The iShares MSCI Emerging Markets Index exchange-traded fund rose, rebounding from a 10-week low, as the cheapest developing-nation stocks since December lured investors while Brazilian and Russian shares gained.
OAO Gazprom, the world’s biggest natural gas producer, climbed for the first time in three days while pulpmaker Suzano Papel & Celulose SA jumped in Sao Paulo. Daelim Industrial Co. added 4.3 percent after Woori Investment & Securities Co. said the South Korean builder’s order margin may recover. Tencent Holdings Ltd., China’s largest Internet company, slipped the most since Dec. 3 in Hong Kong. Brazil’s Bovespa index advanced for the first time in eight days.
The iShares ETF, which tracks equities including Samsung Electronics Co. and America Movil SAB, gained 0.4 percent to $43.28 in New York, paring a weekly slump of 1.6 percent. MSCI Inc.’s Emerging Markets Index was little changed at 1,053.39, as 429 stocks rose while 343 declined. The gauge, which had its worst weekly drop since November, trades at 10.2 times estimated earnings, the cheapest level since Dec. 21, according to weekly data compiled by Bloomberg.
“While valuations have turned attractive, there are no strong catalysts,” Kim Dae Young, a fund manager at KB Asset Management Co., which manages about $28 billion in assets, said by phone from Seoul. “Recent correction could continue in the short term.”
Business confidence in Germany, Europe’s largest economy, rose more than economists forecast to a 10-month high of 107.4 in February, according to the Munich-based Ifo institute. That’s the biggest increase since July 2010 and the fourth straight monthly gain. Economists surveyed by Bloomberg predicted an advance to 104.9.
The Chicago Board Options Exchange Emerging Markets ETF Volatility Index, a measure of options prices on the fund and expectations of price swings, fell 2.9 percent to 17.67.
Emerging-market funds continued to receive “steady” inflows for the 24th week, Markus Rosgen and Yue-Hin Pong, analysts at Citigroup Inc., wrote in a report today, citing data compiled by research firm EPFR Global.
The MSCI Emerging Markets Index tumbled the most in seven months yesterday, erasing 2013 gains, after Federal Reserve meeting minutes sparked concern the U.S. may curtail stimulus.
Pulpmakers Suzano and Fibria SA rose at least 4 percent in Sao Paulo, pushing the Bovespa index 1 percent higher. BRF-Brasil Foods SA, Brazil’s largest food maker, jumped 5.1 percent, the most since August 2011, after its board nominated Abilio Diniz as chairman. Diniz is also chairman of Cia. Brasileira de Distribuicao Grupo Pao de Acucar.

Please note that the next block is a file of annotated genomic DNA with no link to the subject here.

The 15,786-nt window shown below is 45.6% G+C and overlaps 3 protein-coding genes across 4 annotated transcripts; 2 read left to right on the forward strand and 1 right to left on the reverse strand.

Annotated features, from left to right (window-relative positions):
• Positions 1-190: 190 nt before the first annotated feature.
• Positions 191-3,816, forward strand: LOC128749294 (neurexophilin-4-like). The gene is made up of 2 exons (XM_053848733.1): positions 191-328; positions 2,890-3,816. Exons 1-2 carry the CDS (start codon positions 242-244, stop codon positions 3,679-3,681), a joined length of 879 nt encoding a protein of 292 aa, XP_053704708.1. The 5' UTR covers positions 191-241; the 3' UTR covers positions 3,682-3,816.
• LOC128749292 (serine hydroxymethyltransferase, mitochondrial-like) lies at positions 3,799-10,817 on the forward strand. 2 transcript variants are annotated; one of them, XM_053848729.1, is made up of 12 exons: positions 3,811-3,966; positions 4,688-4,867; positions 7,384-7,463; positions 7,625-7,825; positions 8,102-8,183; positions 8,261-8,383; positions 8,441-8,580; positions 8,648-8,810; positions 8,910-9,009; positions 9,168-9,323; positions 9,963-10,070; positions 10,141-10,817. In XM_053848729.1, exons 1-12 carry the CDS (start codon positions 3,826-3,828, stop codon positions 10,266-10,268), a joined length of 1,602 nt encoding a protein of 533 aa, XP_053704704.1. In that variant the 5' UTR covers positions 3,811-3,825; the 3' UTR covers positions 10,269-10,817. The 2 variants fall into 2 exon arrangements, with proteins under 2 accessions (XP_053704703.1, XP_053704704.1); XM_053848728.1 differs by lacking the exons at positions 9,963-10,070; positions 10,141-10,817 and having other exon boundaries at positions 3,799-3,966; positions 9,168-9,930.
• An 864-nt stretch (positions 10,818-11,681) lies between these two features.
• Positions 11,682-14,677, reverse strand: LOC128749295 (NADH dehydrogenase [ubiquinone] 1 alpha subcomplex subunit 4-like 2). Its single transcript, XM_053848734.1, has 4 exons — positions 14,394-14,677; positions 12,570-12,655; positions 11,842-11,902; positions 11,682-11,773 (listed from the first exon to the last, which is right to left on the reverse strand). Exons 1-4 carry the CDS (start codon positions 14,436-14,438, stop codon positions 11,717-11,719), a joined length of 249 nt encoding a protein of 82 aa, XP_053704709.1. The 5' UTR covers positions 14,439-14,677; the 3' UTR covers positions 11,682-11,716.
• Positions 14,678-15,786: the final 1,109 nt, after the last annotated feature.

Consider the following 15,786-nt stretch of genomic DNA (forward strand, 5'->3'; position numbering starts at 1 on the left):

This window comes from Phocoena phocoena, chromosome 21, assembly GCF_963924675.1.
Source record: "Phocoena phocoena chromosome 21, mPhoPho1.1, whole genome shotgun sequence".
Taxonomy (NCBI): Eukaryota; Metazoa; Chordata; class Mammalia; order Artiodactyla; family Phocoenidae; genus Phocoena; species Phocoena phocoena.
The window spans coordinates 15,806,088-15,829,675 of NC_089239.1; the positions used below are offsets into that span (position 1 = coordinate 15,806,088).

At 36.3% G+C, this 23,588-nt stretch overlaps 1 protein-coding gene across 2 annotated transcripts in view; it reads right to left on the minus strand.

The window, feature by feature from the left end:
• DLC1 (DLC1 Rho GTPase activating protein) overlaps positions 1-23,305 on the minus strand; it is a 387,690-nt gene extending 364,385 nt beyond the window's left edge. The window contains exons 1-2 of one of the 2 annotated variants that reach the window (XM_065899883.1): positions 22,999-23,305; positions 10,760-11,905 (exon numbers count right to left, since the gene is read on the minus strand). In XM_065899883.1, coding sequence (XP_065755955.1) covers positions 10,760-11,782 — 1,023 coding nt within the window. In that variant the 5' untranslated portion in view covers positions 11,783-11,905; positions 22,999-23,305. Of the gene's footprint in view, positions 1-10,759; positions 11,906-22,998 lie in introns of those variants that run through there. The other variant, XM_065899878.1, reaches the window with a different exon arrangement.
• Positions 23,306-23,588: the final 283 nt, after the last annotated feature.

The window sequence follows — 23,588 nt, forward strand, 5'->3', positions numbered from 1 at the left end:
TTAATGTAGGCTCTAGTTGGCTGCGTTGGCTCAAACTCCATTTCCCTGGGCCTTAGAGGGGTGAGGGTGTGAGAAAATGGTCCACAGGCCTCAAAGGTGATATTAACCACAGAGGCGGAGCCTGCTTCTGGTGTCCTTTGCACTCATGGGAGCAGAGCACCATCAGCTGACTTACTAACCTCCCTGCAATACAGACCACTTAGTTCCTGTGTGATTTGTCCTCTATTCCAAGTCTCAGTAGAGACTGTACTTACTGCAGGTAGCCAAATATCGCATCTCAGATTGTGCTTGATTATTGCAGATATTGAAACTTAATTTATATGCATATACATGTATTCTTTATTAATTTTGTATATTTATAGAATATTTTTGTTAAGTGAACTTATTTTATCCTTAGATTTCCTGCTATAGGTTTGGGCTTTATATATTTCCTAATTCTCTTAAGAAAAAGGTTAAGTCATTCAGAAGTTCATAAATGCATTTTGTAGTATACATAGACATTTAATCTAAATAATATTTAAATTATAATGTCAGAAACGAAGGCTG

Mexico’s IPC Index fell 0.6 percent today. Homebuilders Urbi Desarrollos Urbanos SAB and Corp. Geo SAB plunged at least 13 percent after Fitch Ratings said it may cut the companies’ credit ratings.
The Micex Index added 0.2 percent in Moscow, the first advance in three days, with trading volumes 44 percent less than the 30-day average. Gazprom, Russia’s natural-gas export monopoly, climbed 0.7 percent. OAO Rosneft, Russia’s largest oil producer, added 0.4 percent. The ruble lost 0.2 percent.
The Czech Republic’s PX Index climbed 0.7 percent, rebounding from its biggest drop in a week yesterday. CEZ AS, the largest Czech utility, jumped 1 percent after Hospodarske Noviny newspaper reported CEZ and Czech Coal sign “within days” an agreement on deliveries.
The Czech koruna slipped for a third day, while the Indian rupee rallied the most in more than three weeks versus the dollar. The rupee rose on optimism slowing inflation and prospects of an economic revival will attract capital inflows.
A gauge of health-care stocks jumped 1.2 percent, leading gains among 10 industry groups in the MSCI Emerging Markets Index. Technology shares dropped 0.6 percent, the biggest decline. The broader gauge has fallen 0.2 percent this year, compared with a 4.8 percent gain in the MSCI World Index of developed nations. Companies on the MSCI World trade at 13.2 times estimated profit.
The Shanghai Composite declined 0.5 percent to post the biggest weekly loss since May 2011 as higher home prices boosted concern the government will adopt tighter policies to prevent asset bubbles. South Korea’s Kospi index rose 0.2 percent. Thailand’s SET Index rose 0.8 percent.
Trading volume for the Shanghai gauge was 27 percent lower than its 30-day average, data compiled by Bloomberg show. Volume was 50 percent more for the Jakarta Composite Index, which rose 0.4 percent.
Daelim Industrial advanced the most since Jan. 16 after Woori Investment said the company’s order margin will recover this year. Samsung Techwin Co., a South Korean defense equipment maker, jumped 6.2 percent, the steepest advance in the MSCI Emerging Markets Index.
Samsung Electronics, the stock with the biggest weight on the emerging markets gauge, fell 1.3 percent, the most since Jan. 28, leading technology shares lower after a report yesterday showed euro-area services and manufacturing contracted at a faster pace than economists forecast in February. LG Display Co., the world’s second-largest maker of liquid-crystal displays, lost 0.8 percent.
Tencent Holdings lost 2.7 percent, its second day of declines. The company has sought ID card details from official account WeChat users who send feeds to followers, according to its website. China passed rules Dec. 28 requiring people to identify themselves when signing up for Internet and phone services as the government tightens control over the world’s largest population of Web users.
The extra yield investors demand to own emerging-market debt over U.S. Treasuries was unchanged at 284 basis points, according to JPMorgan Chase & Co.’s EMBI Global Index.